Ann Surg. 2012;255:811-819.

STUDY HIGHLIGHTS

 

  • According to guidelines from the American Heart Association/American College of Cardiology and the American College of Chest Physicians, aspirin therapy should be started and continued uninterrupted indefinitely unless absolutely contraindicated in virtually all patients with established coronary artery disease.
  • A meta-analysis demonstrated an approximately 25% reduction in death from any vascular cause, myocardial infarction, and stroke with antiplatelet therapy in patients with preexisting cardiovascular events.
  • However, the risk-vs-benefit ratio for primary prevention is less clear than for secondary prevention.
  • In a meta-analysis of primary prevention, aspirin reduced the incidence of vascular events (12% proportional reduction or 0.07% per year absolute reduction, = .0001), mainly for nonfatal myocardial infarction (23% proportional reduction, P < .0001).
  • The net benefit of aspirin in primary prevention is most pronounced in high-risk patients.
  • The 2009 US Preventive Services Task Force recommends aspirin for primary prevention for women 55 to 79 years old when the benefit of reduction in ischemic stroke outweighs the risk of bleeding, and aspirin therapy for men 45 to 79 years old when the benefit from a reduction in myocardial infarction outweighs the risk of increased bleeding.
  • A 2010 position statement by the American Diabetes Association, American Heart Association, and the American College of Cardiology Foundation recommends aspirin for people with diabetes who are at increased cardiac risk (10-year risk for a cardiac event of 10%).
  • Overall, aspirin in primary prevention does not seem to affect cardiovascular mortality (except in high-risk diabetic patients), and its benefit in preventing adverse cardiovascular events is proportional to the degree of underlying risk.
  • On withdrawal of aspirin therapy, the restoration of platelet function is variable.
  • After a single dose, new platelet production begins to recover by approximately 10% per day, and it may take up to 10 days for full restoration of a platelet supply.
  • A robust body of literature substantiates an increased risk for cardiovascular events during the acute aspirin withdrawal period.
  • However, it is still common practice for surgeons or other clinicians to counsel their patients to stop aspirin therapy 7 to 10 days before surgery.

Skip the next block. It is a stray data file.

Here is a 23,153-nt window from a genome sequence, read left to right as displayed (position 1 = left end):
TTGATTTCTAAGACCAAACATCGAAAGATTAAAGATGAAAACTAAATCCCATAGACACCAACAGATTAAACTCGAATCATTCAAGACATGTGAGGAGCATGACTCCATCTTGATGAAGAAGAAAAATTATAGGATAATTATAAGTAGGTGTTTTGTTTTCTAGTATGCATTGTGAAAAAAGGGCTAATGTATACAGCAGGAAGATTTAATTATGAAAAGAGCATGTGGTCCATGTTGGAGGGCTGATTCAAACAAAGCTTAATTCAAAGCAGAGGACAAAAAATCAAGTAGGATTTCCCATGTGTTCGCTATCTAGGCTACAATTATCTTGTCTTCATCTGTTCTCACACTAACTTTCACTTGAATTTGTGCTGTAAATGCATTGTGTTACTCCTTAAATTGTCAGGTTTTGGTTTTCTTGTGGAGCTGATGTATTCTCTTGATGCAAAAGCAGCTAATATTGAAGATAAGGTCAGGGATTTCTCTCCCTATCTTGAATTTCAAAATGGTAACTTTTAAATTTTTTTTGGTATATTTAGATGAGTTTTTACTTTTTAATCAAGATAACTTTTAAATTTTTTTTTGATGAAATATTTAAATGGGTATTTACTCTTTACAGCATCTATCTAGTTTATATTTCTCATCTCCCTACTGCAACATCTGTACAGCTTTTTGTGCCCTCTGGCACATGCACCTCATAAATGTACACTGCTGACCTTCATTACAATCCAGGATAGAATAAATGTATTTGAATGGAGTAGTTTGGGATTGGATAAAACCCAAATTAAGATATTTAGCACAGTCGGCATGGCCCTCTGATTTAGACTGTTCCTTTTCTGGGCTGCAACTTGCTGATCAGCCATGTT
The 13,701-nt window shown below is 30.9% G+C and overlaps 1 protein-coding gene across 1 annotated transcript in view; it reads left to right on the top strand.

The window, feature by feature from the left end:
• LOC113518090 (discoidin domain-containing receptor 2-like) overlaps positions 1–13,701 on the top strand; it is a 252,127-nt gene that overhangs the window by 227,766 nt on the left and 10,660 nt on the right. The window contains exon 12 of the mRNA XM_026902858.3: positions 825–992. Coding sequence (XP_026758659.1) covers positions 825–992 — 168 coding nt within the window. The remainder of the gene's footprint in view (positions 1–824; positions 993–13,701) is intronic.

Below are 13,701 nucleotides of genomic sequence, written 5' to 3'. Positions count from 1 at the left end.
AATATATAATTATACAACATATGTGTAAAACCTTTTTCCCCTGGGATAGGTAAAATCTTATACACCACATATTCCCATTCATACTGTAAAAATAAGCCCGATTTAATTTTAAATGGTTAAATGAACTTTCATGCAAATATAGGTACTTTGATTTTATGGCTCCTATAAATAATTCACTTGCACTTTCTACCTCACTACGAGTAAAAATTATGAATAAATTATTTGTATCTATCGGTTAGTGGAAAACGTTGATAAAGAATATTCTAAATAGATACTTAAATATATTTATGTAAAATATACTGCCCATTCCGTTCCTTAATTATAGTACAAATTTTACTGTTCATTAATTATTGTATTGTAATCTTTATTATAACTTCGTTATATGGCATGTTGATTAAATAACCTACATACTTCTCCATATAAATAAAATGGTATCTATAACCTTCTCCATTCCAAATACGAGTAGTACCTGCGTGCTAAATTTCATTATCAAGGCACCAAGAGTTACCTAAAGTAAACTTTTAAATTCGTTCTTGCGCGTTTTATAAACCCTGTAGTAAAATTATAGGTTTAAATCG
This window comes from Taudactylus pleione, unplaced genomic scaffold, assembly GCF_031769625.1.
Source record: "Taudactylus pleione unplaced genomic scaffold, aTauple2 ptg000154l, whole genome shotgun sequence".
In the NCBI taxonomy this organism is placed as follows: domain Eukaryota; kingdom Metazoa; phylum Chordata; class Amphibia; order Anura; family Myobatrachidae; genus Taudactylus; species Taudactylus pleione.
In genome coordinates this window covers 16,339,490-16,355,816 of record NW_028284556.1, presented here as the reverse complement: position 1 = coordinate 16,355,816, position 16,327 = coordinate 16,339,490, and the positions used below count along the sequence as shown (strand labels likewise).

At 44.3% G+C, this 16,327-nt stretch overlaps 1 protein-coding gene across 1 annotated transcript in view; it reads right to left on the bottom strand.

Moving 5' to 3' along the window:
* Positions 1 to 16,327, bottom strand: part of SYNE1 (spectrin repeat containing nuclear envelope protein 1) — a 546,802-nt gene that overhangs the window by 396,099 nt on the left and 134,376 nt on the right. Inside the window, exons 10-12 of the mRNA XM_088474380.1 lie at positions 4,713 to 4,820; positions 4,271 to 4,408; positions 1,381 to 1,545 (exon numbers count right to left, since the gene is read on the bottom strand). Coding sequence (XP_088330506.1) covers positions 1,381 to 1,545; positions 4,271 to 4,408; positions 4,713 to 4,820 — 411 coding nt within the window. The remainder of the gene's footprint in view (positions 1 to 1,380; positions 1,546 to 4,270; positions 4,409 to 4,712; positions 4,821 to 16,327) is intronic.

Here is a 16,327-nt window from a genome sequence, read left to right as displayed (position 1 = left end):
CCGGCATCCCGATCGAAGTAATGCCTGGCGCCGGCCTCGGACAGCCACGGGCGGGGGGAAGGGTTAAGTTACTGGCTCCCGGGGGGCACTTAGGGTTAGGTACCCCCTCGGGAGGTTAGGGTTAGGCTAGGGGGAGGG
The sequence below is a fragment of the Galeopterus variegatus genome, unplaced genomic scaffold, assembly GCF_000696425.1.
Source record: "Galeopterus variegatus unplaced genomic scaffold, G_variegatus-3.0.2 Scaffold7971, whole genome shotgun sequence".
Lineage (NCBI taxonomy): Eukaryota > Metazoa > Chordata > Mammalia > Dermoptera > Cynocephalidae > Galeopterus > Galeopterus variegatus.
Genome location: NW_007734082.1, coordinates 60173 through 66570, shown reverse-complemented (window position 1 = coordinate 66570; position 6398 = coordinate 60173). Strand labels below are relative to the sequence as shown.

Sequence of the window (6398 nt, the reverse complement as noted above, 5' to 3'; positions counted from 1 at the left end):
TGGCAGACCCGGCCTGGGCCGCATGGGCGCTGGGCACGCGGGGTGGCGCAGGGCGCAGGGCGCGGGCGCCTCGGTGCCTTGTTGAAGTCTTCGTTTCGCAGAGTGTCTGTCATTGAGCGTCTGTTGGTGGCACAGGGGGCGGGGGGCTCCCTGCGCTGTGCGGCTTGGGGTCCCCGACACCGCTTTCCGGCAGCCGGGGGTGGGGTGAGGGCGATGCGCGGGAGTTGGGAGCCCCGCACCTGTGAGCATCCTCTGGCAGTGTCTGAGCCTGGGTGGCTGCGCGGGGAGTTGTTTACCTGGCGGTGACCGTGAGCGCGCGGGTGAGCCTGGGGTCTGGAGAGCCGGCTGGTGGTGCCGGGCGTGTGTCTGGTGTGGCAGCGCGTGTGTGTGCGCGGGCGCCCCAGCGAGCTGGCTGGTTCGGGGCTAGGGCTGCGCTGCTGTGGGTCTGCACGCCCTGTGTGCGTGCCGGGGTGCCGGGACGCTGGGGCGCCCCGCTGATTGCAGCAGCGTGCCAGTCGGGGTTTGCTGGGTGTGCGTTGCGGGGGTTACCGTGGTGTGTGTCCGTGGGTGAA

• Available literature suggests that stopping aspirin confers a risk for increased rates of significant perioperative ischemic events in patients undergoing noncardiac surgery.
  • A patient history of a remote myocardial infarction is independently associated with a serious and severe perioperative cardiac event (odds ratio, 2.2; 95% confidence interval, 1.4 - 3.5).
  • A perioperative myocardial infarction has an in-hospital mortality rate of approximately 17% to 21%.
  • Thus, the discontinuation of aspirin in a population with known coronary artery disease or atherosclerotic disease increases the chance of an ischemic event in the perioperative period.
  • In 1 study, recent withdrawers of oral antiplatelet therapy had a 2-fold increase in rates of death vs prior users and nonusers of aspirin therapy.
  • The average interval between stopping therapy and a cardiac event was 11.9 days, consistent with the expected interval for platelet rebound.
  • Cessation of oral antiplatelet drugs was found to be an independent predictor of both death and major ischemic events.
  • A recent systematic review of 50,279 patients receiving aspirin therapy for primary and secondary prevention reported that the risk for an adverse cardiac event with discontinuation of aspirin was 1.82 (95% confidence interval, 1.52 - 2.18; P < .00001).
  • Surgical procedures that involve particular anatomic sites (middle ear, posterior chamber of the eye, intracranial, intramedullary spine, and possibly TURP) confer the highest risk for a complicating hemorrhage during receipt of aspirin therapy.
  • For these procedures, aspirin discontinuation should be considered.
  • For other procedures in which an increase in surgical blood loss results in no change in transfusion requirements or increase in major morbidity or mortality risks, aspirin should not be discontinued.
  • The authors recommended that discussion about the safety of aspirin continuation vs aspirin cessation should differ on the basis of the level of cardiac risk for the patient and the specific type of surgical procedure.
  • Overall most patients, especially those taking aspirin for secondary cardiovascular prevention, should continue taking aspirin throughout the perioperative period.

 

CLINICAL IMPLICATIONS

 

  • Aspirin is associated with greater benefit for secondary vs primary prevention of cardiovascular disease, and benefits are greater for patients at higher risk for cardiac disease.
  • Most patients taking aspirin for secondary cardiovascular prevention should continue taking aspirin throughout the perioperative period, except for those undergoing surgery involving the middle ear, posterior chamber of the eye, intracranial, intramedullary spine, and possibly TURP.